Utica 1.47.30 - 1.51.36 (these stops would be shorter if train crews would check tickets ON train rather than as passengers board); the Adirondack Scenic has some good looking cars and some rusty projects, including Metro-North FL-9 2031 in the yard; Schenectady 3.30.55 - 3.14.35 (no double stop, why this took so long I don't know); out of Schenectady the engineer skins it back and we're into Albany at 3.37.33 versus a scheduled 3.40 arrival, and yes, I timed a few miles at 110 down the hill.

There's a new station at Albany, no doubt built at great expense, and it's well cared for, but the plant is too small. Fory-eight is in the station from 3.40 until 4.55. (That's one way to deal with serious delays further west, but it occupies one of three platform tracks for a long time at a very busy time). The concourse above the tracks is not quite large enough for all the passengers stretching their legs or transferring to an Empire Service train that leaves at 4.05 or to the Boston connecting train that leaves at 4.10 let alone to accommodate the passengers arriving on 283, the midafternoon Niagara Falls train photographed arriving. (There is potential for some connectivity here: Poughkeepsie to Pittsfield without the joys of the Taconic Parkway. There are other connection possibilities through Albany, although I will defer those until the report on the return trip.) In the picture, 244 to New York is at left on the "main" track, with 448 to Boston behind it, 283 is arriving on 1 and 48 occupies 2. There will be another arrival at 4.50, just before 48 continues to New York.

The Boston connection is one Amcafe and two long-distance Amfleet I cars, and it's full. The train gets going at 4.30.02 (has nobody studied how the British make use of platform tracks to load and go in a hurry) although the very leisurely schedule permits recovery of most of the time lost, with an expeditious stop at Pittsfield, 5.30.24 - 5.32.55, Springfield 6.46.25 - 7.04.54 and some passengers changing trains for Connecticut, and Worcester 8.11.32. The Worcester station has been restored, although there aren't a lot of tenants.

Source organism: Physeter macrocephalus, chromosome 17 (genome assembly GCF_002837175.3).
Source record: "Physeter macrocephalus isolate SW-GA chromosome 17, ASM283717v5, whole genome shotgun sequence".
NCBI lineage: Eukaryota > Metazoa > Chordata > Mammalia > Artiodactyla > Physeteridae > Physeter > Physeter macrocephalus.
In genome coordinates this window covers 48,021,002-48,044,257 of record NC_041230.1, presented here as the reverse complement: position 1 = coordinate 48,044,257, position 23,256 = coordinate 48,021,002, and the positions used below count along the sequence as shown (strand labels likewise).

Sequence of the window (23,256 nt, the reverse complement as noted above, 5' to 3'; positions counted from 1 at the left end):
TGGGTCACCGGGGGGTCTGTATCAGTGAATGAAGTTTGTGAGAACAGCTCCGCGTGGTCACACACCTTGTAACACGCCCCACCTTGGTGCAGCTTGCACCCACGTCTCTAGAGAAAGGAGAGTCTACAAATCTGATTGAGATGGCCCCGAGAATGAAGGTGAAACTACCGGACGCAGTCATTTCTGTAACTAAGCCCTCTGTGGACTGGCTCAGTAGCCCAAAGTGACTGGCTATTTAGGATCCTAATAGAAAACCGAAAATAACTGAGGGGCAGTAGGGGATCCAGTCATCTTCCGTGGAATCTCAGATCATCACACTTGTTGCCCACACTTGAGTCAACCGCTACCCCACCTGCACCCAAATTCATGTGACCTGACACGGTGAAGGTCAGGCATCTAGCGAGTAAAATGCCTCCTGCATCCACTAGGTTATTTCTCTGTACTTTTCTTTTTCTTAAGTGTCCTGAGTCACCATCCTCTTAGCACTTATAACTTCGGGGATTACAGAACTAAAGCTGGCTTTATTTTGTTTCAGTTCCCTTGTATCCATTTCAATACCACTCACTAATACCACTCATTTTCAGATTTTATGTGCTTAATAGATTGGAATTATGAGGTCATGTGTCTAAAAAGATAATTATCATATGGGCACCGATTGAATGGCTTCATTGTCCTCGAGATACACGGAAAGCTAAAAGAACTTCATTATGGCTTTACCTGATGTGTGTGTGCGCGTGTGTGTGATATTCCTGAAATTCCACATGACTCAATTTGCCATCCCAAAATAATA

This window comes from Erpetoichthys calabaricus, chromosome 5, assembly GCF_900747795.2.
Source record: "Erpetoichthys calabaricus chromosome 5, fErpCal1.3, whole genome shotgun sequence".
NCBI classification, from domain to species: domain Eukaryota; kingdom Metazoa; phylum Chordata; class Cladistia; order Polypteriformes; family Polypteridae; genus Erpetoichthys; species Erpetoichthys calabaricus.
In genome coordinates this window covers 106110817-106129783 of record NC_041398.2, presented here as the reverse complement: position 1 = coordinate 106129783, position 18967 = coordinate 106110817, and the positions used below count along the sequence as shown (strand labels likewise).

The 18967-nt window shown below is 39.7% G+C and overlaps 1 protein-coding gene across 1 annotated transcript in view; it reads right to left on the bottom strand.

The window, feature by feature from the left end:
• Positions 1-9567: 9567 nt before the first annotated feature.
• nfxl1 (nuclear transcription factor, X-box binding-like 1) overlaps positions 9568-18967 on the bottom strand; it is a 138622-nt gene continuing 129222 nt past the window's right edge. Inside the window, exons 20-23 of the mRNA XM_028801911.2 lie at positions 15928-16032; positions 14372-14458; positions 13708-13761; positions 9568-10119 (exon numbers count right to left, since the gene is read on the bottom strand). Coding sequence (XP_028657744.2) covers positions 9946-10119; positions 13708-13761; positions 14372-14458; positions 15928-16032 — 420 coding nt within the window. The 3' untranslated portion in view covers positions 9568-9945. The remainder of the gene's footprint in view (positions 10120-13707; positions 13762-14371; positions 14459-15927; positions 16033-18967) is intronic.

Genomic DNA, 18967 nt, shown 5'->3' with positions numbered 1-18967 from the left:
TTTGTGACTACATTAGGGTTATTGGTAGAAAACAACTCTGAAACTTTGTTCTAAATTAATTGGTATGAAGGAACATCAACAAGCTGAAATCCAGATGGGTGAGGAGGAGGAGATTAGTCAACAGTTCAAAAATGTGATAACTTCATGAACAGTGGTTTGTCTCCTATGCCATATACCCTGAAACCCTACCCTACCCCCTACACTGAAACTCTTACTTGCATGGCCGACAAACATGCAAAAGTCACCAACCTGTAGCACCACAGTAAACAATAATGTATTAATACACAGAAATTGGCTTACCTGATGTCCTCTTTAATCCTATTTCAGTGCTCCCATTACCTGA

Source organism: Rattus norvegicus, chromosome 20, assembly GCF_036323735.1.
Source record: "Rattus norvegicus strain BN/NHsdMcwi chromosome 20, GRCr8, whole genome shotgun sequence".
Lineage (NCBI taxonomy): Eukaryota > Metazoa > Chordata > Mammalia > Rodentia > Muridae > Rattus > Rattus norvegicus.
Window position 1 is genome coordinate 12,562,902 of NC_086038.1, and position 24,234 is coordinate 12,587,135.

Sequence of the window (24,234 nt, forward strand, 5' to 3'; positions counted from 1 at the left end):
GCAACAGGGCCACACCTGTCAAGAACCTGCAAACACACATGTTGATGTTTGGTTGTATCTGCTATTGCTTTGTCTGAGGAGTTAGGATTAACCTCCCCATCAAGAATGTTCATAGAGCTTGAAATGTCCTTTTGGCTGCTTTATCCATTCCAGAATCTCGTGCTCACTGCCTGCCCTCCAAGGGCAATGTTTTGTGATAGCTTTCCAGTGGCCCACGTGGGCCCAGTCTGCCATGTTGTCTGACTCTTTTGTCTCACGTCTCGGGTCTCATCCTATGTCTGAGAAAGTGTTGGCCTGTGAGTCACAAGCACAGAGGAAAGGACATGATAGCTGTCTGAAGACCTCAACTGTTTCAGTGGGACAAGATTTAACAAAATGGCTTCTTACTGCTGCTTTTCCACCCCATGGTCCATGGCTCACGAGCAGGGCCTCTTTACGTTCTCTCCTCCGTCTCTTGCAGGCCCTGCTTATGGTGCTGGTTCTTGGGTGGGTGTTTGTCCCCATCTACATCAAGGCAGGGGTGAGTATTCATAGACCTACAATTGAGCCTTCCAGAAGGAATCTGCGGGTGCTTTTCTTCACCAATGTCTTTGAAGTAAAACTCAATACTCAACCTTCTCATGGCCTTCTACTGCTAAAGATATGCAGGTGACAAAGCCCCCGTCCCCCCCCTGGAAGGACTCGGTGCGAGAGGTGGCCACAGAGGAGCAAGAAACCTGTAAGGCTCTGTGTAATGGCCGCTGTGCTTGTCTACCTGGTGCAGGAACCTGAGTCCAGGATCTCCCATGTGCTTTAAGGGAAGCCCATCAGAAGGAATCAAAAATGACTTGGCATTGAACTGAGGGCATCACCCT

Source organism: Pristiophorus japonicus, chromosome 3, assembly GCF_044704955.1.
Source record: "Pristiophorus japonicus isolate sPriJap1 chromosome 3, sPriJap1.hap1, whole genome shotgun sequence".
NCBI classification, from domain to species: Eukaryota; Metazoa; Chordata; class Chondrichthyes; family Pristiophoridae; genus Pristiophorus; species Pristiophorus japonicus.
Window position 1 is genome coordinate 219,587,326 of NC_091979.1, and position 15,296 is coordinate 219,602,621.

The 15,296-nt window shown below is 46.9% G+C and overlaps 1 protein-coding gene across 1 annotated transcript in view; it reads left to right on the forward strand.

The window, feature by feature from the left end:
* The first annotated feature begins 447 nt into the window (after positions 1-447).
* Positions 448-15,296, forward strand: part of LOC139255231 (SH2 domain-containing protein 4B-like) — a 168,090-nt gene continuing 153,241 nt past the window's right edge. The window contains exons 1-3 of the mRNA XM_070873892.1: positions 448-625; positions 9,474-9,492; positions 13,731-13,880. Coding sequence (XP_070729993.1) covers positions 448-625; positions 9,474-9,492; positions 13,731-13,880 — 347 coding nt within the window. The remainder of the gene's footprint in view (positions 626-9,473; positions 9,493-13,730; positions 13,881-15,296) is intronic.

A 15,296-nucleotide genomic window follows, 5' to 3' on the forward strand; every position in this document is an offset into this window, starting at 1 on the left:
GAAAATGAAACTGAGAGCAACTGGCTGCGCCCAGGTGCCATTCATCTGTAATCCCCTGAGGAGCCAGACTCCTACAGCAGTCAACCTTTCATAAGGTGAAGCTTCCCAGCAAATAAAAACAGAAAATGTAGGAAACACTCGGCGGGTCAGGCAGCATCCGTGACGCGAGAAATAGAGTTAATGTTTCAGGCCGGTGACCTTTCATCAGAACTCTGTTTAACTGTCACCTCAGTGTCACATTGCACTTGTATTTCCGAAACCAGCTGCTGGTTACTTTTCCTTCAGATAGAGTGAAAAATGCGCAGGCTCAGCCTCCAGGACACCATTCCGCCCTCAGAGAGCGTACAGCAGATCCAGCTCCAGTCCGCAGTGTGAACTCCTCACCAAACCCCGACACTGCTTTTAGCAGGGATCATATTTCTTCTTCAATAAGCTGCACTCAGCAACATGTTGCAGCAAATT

It was in much worse shape at one time.

Thus the fun of getting there. The convention, and some other railroad investigations, are ahead.


MARKING OFF. The French take all of July off. Posting will resume just before the end of July.


His name shall be called Wonderful Counsellor. The job description as prophesied by Isaiah and scored by Handel is only a bit more ambitious than that of President of the United States, which Gene Healy argues in The Cult of the Presidency: America's Dangerous Devotion to Executive Power is excessive enough. See page 52.
The most astute among the Progressives recognized that given the American public's latent resistance to centralized rule, a sustained atmosphere of crisis might be necessary before the presidency's promise could be fully realized. Two world wars and the Great Depression made the Progressive dream a reality, transforming the president into the focus of national aspirations, a heroic figure charged with curing the ills of national life.
The Democrats have appropriated unto themselves the "progressive" description, and it is more frequently their enthusiasts who have had high hopes if only the country gets the right president. The image of president-as-messiah long predates contemporary use by some radio talkers of that appellation for Senator Obama. I've seen that with George McGovern and Michael Dukakis and Bill Clinton and to some extent with Al Gore. But it's a Republican thing too: consider a Ronald Reagan being more aggressive in 1984 about privatizing Social "Security" and developing what we now call the Alaska National Wildlife Refuge oil field rather than building a 49-state mandate on a "Morning in America" theme. That's straight out of the "Progressives" playbook. See pages 76-77.
A remarkable film produced in 1932 and released shortly after FDR's election captured the changes in the public's orientation towards the presidency. Financed by William Randolph Hearst and starring Walter Huston, Gabriel over the White House depicts a president literally touched by an angel and empowered to heal the country and the world. The movie's fictional president, Judson C. Hammond, begins as an unflattering amalgam of Harding and Coolidge, a party hack more interested in bedding his comely assistant than in dealing with his country's ongoing economic woes.